Both crosscut saws and rip saws teeth are ‘set’ (bent away from the blade) but crosscut teeth are angled on their inside edge, whereas rip teeth aren’t.  This sharp angled edge means that crosscut teeth can slice through material like a series of little knives.  Crosscut teeth are designed for cutting across the grain of the wood. This is generally considered a more difficult task, so crosscut teeth saws are ideal for it.  Rip teeth don't have an angled edge, so they work more like little chisels, scraping the wood away rather than slicing through it.  Rip teeth are designed for cutting along or with the grain. This is generally considered an easier task, so rip teeth saws are the better option.

Salvaging the Blade

I showed you the condition of the saw, it was rough.  So I needed to see the extent of the damage.  I started by taking some 100 grit emery cloth and 3-in-1 oil to the blade.

After I got the old, crusty rust off the blade, it turned out the blade was still in good condition. There was no pitting in the steel, but one side had quite a bit of staining left from the rust. I didn't want to remove a lot of steel to get rid of the staining, concerned that it might affect the integrity of the blade.

I figured this saw was never going to be a museum piece and would certainly be put to use, so I spent a couple hours over the next couple days sanding the blade smooth so, while it didn't look brand new, it was every bit as smooth as a saw straight from the factory.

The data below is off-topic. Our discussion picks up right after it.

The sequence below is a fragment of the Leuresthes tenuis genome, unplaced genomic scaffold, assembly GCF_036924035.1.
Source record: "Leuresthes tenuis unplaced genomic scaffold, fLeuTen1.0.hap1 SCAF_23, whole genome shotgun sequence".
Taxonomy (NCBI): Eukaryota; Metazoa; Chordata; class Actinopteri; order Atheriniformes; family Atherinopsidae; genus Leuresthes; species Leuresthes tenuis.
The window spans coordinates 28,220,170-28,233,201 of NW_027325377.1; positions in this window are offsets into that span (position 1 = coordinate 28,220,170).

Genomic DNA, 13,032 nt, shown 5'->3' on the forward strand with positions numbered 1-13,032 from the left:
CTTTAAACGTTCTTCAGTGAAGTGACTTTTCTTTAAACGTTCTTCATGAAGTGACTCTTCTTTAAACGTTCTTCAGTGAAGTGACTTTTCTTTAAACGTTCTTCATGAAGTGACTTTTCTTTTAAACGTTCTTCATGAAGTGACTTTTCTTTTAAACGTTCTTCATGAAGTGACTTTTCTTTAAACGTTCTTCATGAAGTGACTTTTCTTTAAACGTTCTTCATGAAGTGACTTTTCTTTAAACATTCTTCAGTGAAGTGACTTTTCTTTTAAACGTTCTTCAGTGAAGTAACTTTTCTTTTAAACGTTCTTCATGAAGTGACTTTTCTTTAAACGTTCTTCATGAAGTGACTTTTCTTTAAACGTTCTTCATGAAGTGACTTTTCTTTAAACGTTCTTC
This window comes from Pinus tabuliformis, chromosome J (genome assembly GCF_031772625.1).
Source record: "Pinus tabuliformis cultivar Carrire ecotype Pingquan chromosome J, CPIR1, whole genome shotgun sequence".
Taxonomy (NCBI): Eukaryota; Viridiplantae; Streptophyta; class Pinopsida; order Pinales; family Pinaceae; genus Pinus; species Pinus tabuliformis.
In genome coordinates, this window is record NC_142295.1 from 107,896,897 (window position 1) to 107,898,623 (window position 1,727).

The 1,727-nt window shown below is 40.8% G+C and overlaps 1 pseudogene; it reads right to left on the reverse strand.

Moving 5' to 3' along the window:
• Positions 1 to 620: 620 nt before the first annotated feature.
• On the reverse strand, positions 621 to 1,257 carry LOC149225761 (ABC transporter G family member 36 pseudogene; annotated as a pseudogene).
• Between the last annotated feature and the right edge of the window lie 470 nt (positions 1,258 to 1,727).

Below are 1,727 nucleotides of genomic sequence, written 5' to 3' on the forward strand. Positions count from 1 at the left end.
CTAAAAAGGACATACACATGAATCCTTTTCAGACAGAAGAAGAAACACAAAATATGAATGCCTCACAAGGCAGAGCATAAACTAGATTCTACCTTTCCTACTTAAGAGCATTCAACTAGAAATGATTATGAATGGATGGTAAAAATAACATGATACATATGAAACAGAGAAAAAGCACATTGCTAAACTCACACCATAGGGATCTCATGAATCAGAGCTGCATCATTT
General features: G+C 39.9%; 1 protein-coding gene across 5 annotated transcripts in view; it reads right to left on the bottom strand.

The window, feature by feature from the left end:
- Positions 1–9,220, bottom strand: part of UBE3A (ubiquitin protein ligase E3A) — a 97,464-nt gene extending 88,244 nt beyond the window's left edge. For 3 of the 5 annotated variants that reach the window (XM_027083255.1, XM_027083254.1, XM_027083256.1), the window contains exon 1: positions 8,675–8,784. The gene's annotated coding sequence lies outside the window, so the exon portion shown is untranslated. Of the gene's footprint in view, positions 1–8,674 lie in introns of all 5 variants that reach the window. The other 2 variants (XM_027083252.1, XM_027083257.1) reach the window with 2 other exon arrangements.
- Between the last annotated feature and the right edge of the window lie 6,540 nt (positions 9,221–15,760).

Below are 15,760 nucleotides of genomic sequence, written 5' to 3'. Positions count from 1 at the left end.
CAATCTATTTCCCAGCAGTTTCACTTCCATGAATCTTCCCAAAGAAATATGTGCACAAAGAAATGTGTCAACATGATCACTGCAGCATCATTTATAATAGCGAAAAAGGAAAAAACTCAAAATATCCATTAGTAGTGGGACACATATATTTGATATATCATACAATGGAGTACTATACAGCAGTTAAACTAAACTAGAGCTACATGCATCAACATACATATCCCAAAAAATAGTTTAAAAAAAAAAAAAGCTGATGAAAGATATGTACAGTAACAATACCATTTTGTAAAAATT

Check out some "Saw" posts on House 173
(posts about or involving saws)

My Oscillating Saw - Jan 2021
The Table Saw of Death - July 2017
The Radiator Cover Megapost - Dec 2019
Some of My favorites of Dad's Tools - Jan 2021
You might also like some Scrap Wood Posts at 173

Then To the Handle

Then I took an awl to the handle and scraped away at all the punky wood.  That one side of the handle really was in rough shape:

After removing that old punky wood, I noticed the handle was still a bit damp from being in that basement for 2 or 3 decades, so I decided to bake it.  No!  Not in the oven - I'm ugly but I ani't stupid!  While trying to figure a way to dry out the handle without just waiting a few weeks, I thought of my sister's Easy Bake Oven when we were kids and how that light bulb actually cooked things just using a light bulb (although I don't remember it actually cooking anything)!